Blackberry Playbook- now this is where the game gets interesting. For years, RIM has been the leader in selling to businesses because of its utilization of Blackberry Enterprise software. Any one of you who currently own a blackberry know what I’m talking about. Well the company decided to release its version of a tablet PC called the Playbook. The device has a 7’ capacitive screen, and features multi-tasking along with Blackberry’s proprietary email software. There is no actual release date yet, but I predict this thing will be in the hands of the consumer by late first quarter early second quarter of 2011. Check out the quick glimpse of  of the playbook by clicking on the link below

First Look at the Blackberry Playbook

It seems as if all of these devices, aside from the Playbook, will either drop 4th quarter this year, probably before the holiday season, or at the latest, by 1st quarter next year and will most definitely take their  respective piece of the pie in the tablet game.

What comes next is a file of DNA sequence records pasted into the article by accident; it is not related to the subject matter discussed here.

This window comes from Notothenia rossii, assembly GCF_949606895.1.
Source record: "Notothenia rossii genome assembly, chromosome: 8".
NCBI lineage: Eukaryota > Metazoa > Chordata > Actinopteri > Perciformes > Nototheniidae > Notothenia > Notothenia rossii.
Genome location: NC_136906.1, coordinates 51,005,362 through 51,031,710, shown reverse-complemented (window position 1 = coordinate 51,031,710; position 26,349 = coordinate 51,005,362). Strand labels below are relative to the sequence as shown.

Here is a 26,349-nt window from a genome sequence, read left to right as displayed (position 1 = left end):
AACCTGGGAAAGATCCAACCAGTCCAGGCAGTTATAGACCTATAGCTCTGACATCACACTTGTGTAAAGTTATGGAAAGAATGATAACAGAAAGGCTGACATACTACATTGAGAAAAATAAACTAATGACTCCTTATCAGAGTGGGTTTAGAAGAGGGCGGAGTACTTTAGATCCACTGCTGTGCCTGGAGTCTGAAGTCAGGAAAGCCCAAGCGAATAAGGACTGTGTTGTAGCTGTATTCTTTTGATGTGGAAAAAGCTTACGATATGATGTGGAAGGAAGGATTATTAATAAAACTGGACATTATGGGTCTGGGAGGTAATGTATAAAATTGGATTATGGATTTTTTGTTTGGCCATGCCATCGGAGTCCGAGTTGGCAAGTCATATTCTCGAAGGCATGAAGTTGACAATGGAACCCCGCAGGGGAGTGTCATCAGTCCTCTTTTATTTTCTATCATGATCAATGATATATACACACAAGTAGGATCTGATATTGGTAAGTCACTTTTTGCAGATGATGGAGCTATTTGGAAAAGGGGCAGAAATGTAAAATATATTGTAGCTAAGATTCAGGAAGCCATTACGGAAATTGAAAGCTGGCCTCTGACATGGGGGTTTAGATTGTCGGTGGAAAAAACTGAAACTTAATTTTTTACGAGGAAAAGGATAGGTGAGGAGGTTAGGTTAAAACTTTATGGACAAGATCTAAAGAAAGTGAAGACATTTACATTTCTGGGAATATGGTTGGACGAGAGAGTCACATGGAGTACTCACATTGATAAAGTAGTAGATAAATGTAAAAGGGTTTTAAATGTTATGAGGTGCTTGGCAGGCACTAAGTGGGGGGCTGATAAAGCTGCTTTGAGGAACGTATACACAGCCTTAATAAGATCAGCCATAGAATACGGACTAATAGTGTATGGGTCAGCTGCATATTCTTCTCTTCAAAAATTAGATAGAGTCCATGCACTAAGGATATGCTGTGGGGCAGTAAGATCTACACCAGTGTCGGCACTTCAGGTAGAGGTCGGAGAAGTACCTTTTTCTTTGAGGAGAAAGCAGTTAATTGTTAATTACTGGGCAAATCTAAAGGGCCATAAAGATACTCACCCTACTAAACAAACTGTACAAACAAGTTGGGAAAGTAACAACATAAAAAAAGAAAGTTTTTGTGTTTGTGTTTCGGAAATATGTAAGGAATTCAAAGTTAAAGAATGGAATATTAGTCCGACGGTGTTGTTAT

The Gadget Guy’s two cents: I’m definitely interested in seeing what happens when all of these tablets drop in the next couple of months. One of the things I hope manufacturers consider is the importance of an ecosystem. This is the main reason why Apple is successful, although I cant seem to figure out why Apple doesn’t let the iPhone, Mac, iPod Touch, and iPad actually talk to each other. But hopefully, Android, HP, and Blackberry will beat Apple to the punch. Aside from all of that, I still want an iPad, only next year’s model.

Until next time…this is the Gadget Guy signing out.

Gerald Yates owns Gadget Guy Consulting, a company established to help people sync technology with life. He currently is a freelance writer and a social media & technology consultant. He also writes for several publications including, and, follow him @